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Original Research
In vitro and in silico study of intracranial stent treatments for cerebral aneurysms: effects on perforating vessel flows
  1. Breigh Nonte Roszelle1,
  2. M Haithem Babiker1,
  3. Walter Hafner1,
  4. L Fernando Gonzalez2,
  5. Felipe C Albuquerque3,
  6. David H Frakes1,4
  1. 1School of Biological and Health Systems Engineering, Arizona State University, Tempe, Arizona, USA
  2. 2Department of Neurological Surgery, Jefferson Medical College, Philadelphia, Pennsylvania, USA
  3. 3Division of Neurological Surgery, St Joseph's Hospital and Medical Center, Barrow Neurological Institute, Phoenix, Arizona, USA
  4. 4School of Electrical, Computer, and Energy Engineering, Arizona State University, Tempe, Arizona, USA
  1. Correspondence to Dr Breigh N Roszelle, School of Biological and Health Systems Engineering, Arizona State University, P.O. Box 879709, Tempe, AZ 85287–9709, USA; Breigh.Roszelle{at}asu.edu

Abstract

Background Many cerebral aneurysms can be treated effectively with intracranial stents. Unfortunately, stents can occlude perforating vessels near the treatment site which can decrease cerebral perfusion and increase the risk of stroke.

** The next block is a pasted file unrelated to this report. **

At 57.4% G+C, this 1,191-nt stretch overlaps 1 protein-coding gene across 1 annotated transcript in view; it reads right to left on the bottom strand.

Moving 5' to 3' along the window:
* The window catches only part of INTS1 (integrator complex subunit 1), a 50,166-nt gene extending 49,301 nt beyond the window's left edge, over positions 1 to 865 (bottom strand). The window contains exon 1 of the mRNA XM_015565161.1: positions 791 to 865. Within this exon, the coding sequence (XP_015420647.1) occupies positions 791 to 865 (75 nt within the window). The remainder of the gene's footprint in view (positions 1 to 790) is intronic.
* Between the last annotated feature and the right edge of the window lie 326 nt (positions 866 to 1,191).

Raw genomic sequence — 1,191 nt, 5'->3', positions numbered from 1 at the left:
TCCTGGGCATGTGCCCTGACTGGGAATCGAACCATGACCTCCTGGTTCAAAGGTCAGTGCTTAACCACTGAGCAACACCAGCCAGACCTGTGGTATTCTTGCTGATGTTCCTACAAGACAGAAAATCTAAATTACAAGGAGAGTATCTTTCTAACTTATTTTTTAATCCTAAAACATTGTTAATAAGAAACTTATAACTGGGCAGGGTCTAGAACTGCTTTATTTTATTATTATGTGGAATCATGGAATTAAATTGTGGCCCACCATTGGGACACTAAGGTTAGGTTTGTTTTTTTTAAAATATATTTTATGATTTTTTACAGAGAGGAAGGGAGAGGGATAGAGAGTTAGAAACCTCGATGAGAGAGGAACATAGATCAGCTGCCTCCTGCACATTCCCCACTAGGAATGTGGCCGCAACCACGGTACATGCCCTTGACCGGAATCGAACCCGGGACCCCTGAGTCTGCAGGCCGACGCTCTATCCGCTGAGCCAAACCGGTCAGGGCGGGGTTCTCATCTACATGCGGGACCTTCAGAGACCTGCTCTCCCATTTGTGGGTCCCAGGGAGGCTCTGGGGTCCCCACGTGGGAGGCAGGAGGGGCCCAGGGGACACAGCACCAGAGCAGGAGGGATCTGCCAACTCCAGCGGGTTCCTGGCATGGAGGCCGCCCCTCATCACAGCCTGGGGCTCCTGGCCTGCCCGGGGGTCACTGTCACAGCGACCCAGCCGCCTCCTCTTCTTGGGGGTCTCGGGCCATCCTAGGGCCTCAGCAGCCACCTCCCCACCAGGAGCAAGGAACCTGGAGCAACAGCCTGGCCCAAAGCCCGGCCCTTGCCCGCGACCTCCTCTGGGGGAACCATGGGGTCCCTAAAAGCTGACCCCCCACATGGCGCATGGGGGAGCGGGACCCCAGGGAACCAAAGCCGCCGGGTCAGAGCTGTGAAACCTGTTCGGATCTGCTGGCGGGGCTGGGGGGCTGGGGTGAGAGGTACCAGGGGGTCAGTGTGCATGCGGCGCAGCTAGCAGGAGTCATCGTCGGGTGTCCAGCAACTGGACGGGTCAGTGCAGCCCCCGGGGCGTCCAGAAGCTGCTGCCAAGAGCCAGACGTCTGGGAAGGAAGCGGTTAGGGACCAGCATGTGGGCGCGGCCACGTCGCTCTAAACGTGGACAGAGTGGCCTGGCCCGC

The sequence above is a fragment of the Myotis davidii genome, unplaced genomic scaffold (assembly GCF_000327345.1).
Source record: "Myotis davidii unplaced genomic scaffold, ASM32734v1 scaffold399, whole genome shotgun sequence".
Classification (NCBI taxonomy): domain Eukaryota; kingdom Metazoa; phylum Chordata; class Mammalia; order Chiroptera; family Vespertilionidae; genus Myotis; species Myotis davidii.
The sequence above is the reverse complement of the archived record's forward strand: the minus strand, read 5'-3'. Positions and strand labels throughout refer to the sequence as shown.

Methods Particle image velocimetry was used to investigate the effects of intracranial stents on flows in perforators near a treated aneurysm. In Phase 1 of the study, different stent configurations were deployed into an idealized physical model of a sidewall aneurysm with perforating vessels. The configurations investigated were the Pipeline embolization device (PED) and one, two and three telescoping Neuroform stents. In Phase 2 of the study a single Neuroform stent was deployed so that the stent struts directly occluded the perforating vessel.

Results In Phase 1 of the study it was found that even three telescoping stents affected perforating vessel flow less than a single PED under pulsatile conditions (average reduction 32.7% vs 46.5%). Results from Phase 2 indicated that the location of the occluding strut across the perforating vessel orifice had a greater impact on perforating vessel flow than the percentage occlusion.

Conclusion The findings of this study show that the use, configuration and positioning of intracranial stents can all have considerable influence on flow in affected perforating vessels near treated cerebral aneurysms.

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Footnotes

  • Funding This work was supported in part by the following sources: Brain Aneurysm Foundation Research Grant, Women and Philanthropy Society Category B Grant, American Heart Association Beginning Grant in Aid and National Science Foundation CAREER Award.

  • Competing interests None.

  • Patient consent Not obtained.

  • Provenance and peer review Not commissioned; externally peer reviewed.

  • Data sharing statement All data collected are available to anyone who would like to see the images or numbers by contacting the corresponding author.

  • Correction notice This article has been corrected since it was published Online First. The author name Fernando Gonzalez has been amended to L Fernando Gonzalez.

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